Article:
Both locations of Bukowski Tavern, in the Back Bay and Inman Square, were well ahead of the curve when it came to the craft beer movement, offering up 100 odd brews from around the world long before hops were even a twinkle in most Boston drinkers’ eyes. But now that the game has changed somewhat, with craft and local beers becoming more the rule than the exception, they’ve had to adjust to keep up with the times. That’s a change reflected in the recent remodeling of the Cambridge location, which reopened this month.
The biggest change has come with Brian Poe coming on board as both an owner and chef; this is the fourth partnership between Poe and the Wilcox Hospitality Group, including Poe’s Kitchen at the Rattlesnake, The Tip Tap Room and Estelle’s.
“We’re trying to appeal more to the craft beer world now,” bar manager Justin Lipata explained. In the five years he’s been with the company, he’s noticed that “people’s palates have changed beer wise, and now people are going for a better quality of food to pair with great beers and cocktails.”
And they want to enjoy both in a more appealing setting. Not that the former space was exactly a dump, but the update brings it in line with the current, pervasive blackboard-industrial aesthetic. There’s a roomier feel to the space now as well, with the bar flipped over to the other side of the room, no more divider down the center, and a long banquette against the back wall.
“It’s a little more intimate, which we were kind of going for,” Lipata said. “Bigger spaces tend to lose the intimacy. We wanted the warm cozy tavern feeling. With the setting now, the bar is the focal point when you walk in. We are craft beer-driven, and we want people to walk in and see the bar, see the taps, see the devotion of the old mural of Bukowski on the wall.”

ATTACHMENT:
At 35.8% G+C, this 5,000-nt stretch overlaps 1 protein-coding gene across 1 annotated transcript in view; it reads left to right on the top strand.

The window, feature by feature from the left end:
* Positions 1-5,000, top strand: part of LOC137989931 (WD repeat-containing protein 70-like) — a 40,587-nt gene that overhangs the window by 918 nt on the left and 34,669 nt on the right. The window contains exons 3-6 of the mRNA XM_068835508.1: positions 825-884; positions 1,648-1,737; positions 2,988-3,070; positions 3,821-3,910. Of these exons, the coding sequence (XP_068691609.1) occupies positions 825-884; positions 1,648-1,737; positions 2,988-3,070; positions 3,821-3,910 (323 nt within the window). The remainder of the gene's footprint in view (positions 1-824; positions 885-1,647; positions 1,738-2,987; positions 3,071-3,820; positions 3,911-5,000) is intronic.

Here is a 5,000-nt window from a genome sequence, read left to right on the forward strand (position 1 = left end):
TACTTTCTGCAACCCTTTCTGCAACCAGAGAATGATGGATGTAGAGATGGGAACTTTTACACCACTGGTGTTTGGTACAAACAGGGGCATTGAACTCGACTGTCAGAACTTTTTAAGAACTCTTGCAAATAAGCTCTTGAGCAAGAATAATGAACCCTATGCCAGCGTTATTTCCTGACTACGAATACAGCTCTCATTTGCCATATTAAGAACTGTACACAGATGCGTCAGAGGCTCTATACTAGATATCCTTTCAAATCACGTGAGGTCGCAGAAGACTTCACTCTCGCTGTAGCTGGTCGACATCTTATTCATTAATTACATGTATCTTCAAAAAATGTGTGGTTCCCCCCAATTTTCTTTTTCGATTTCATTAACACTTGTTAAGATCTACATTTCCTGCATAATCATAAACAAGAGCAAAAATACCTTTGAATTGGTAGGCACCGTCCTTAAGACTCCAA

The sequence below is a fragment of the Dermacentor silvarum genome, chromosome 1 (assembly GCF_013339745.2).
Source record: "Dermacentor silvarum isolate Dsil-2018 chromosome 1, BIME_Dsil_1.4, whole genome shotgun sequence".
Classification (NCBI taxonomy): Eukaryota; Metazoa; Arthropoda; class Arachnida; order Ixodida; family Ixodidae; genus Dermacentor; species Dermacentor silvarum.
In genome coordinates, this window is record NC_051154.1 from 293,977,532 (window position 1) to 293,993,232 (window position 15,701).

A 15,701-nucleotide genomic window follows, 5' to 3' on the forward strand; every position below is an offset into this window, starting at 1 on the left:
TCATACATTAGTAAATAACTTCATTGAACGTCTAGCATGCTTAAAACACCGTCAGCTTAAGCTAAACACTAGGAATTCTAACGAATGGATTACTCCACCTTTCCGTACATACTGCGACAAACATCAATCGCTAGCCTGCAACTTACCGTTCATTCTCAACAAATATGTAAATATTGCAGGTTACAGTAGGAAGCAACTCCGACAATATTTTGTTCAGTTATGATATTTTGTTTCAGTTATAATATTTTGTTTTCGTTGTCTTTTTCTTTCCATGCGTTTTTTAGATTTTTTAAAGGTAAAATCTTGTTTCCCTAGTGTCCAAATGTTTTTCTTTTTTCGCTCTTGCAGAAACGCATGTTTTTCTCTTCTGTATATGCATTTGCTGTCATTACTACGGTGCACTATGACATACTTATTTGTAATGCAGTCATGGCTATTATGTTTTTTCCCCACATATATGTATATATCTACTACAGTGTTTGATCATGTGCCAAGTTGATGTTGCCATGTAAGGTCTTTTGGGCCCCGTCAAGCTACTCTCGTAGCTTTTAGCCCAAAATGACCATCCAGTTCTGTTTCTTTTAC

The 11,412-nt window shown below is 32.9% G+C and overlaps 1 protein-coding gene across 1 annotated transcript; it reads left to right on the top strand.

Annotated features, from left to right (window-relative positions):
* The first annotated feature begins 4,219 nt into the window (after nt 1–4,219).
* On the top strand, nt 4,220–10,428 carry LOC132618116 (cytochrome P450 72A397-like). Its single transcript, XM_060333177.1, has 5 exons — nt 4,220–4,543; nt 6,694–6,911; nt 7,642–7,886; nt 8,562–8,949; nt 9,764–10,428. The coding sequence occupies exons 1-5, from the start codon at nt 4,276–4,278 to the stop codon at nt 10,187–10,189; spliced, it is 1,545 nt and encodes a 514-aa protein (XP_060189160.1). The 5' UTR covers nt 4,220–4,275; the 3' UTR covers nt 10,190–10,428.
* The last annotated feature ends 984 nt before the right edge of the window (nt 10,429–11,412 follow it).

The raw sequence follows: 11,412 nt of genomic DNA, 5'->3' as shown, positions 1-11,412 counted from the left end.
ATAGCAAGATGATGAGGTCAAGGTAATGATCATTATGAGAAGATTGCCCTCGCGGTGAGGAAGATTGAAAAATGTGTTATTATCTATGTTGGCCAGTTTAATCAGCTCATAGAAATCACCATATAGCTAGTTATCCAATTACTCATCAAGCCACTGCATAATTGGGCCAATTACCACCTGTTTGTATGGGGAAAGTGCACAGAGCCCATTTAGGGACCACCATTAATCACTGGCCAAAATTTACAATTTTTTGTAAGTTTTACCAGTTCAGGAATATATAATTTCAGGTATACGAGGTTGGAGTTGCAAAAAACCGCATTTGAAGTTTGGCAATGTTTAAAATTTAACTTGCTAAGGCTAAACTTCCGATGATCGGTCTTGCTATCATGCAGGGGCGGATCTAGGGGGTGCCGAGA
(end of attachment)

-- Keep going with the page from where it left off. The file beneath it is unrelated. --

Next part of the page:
The focus is decidedly on beer for now, although a cocktail list features welcome classics — French 75, Negroni, Americano, Manhattans and so on — and will expand more soon into recipes like the Bavarian made with rye, Benedictine, orange bitters, absinthe and wheat malt syrup.
The beer list is being gently rolled out, but will comprise 36 rotating draft lines, and around 85 bottles and cans, all of which are conveniently categorized on the menu.
“We’re throwing a brand new spin on the kitchen as well as the look and renovation, so we don’t want to overwhelm the clientele with a huge menu,” Lipata said. “[We] want stuff that’s recognizable, as well as stuff the very avid drinker knows.” One beer in particular I enjoyed was the Wasatch Ghost Rider White IPA from Utah, lightly bitter and floral. Among Lipata’s favorites are the Mainer Weisse from Night Shuft Brewing, a sour wheat beer aged with Maine blueberries and cinnamon. “I’m a huge sour beer lover, and these guys did a great job with this. The balance is great, with sweetness balancing off the tartness.” Another local he’s excited about is the Another Love IPA from High Horse Brewing, a floral, intensely hoppy brew. “It’s amazing the flavors and profiles you get from this beer.”
Better beer deserves better beer-drinking food to go with it, and that’s exactly what he’s trying to put out, Poe told me. That includes simple but elevated bites like fried olives with chervil, truffle, leek relish and dijon; celery root and cauliflower chips, with charred cauliflower and kefir sauce; and sweet potato chips with prosciutto, onion strings and green kosho tabasco.
If you go
1281 Cambridge St., Cambridge.